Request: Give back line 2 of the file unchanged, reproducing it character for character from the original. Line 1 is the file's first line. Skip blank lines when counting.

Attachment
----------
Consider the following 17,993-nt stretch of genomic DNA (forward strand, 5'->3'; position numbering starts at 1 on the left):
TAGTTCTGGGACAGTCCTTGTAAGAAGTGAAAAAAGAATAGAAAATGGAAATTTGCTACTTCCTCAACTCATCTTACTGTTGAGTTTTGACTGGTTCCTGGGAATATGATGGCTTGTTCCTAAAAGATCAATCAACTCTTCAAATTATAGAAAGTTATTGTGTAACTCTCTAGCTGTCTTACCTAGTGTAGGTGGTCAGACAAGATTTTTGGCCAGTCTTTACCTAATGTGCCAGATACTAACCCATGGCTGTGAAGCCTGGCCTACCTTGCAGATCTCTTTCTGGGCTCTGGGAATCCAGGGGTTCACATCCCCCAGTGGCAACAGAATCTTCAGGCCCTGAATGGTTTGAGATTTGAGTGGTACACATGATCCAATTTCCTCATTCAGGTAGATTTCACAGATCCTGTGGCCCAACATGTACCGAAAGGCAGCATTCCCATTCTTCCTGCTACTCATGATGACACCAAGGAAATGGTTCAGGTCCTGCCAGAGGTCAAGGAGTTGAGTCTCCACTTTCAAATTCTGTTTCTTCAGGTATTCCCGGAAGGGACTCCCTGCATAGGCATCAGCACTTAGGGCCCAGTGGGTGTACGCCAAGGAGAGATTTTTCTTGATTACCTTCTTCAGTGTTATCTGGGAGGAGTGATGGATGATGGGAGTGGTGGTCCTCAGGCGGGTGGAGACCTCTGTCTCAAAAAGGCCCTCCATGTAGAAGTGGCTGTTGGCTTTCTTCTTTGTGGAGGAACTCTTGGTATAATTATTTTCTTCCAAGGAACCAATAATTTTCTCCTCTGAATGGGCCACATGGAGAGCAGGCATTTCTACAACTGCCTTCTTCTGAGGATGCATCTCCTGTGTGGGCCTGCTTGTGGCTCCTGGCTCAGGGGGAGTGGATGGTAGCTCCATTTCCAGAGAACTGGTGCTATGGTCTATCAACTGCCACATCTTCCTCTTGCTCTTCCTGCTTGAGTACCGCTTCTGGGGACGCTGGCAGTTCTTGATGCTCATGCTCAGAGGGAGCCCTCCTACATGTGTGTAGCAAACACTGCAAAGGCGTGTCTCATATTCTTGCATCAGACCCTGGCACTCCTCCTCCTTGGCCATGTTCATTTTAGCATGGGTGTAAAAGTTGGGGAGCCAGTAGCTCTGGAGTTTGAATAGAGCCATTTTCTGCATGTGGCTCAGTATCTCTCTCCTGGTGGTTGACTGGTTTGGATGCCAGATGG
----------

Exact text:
TAGTTCTGGGACAGTCCTTGTAAGAAGTGAAAAAAGAATAGAAAATGGAAATTTGCTACTTCCTCAACTCATCTTACTGTTGAGTTTTGACTGGTTCCTGGGAATATGATGGCTTGTTCCTAAAAGATCAATCAACTCTTCAAATTATAGAAAGTTATTGTGTAACTCTCTAGCTGTCTTACCTAGTGTAGGTGGTCAGACAAGATTTTTGGCCAGTCTTTACCTAATGTGCCAGATACTAACCCATGGCTGTGAAGCCTGGCCTACCTTGCAGATCTCTTTCTGGGCTCTGGGAATCCAGGGGTTCACATCCCCCAGTGGCAACAGAATCTTCAGGCCCTGAATGGTTTGAGATTTGAGTGGTACACATGATCCAATTTCCTCATTCAGGTAGATTTCACAGATCCTGTGGCCCAACATGTACCGAAAGGCAGCATTCCCATTCTTCCTGCTACTCATGATGACACCAAGGAAATGGTTCAGGTCCTGCCAGAGGTCAAGGAGTTGAGTCTCCACTTTCAAATTCTGTTTCTTCAGGTATTCCCGGAAGGGACTCCCTGCATAGGCATCAGCACTTAGGGCCCAGTGGGTGTACGCCAAGGAGAGATTTTTCTTGATTACCTTCTTCAGTGTTATCTGGGAGGAGTGATGGATGATGGGAGTGGTGGTCCTCAGGCGGGTGGAGACCTCTGTCTCAAAAAGGCCCTCCATGTAGAAGTGGCTGTTGGCTTTCTTCTTTGTGGAGGAACTCTTGGTATAATTATTTTCTTCCAAGGAACCAATAATTTTCTCCTCTGAATGGGCCACATGGAGAGCAGGCATTTCTACAACTGCCTTCTTCTGAGGATGCATCTCCTGTGTGGGCCTGCTTGTGGCTCCTGGCTCAGGGGGAGTGGATGGTAGCTCCATTTCCAGAGAACTGGTGCTATGGTCTATCAACTGCCACATCTTCCTCTTGCTCTTCCTGCTTGAGTACCGCTTCTGGGGACGCTGGCAGTTCTTGATGCTCATGCTCAGAGGGAGCCCTCCTACATGTGTGTAGCAAACACTGCAAAGGCGTGTCTCATATTCTTGCATCAGACCCTGGCACTCCTCCTCCTTGGCCATGTTCATTTTAGCATGGGTGTAAAAGTTGGGGAGCCAGTAGCTCTGGAGTTTGAATAGAGCCATTTTCTGCATGTGGCTCAGTATCTCTCTCCTGGTGGTTGACTGGTTTGGATGCCAGATGG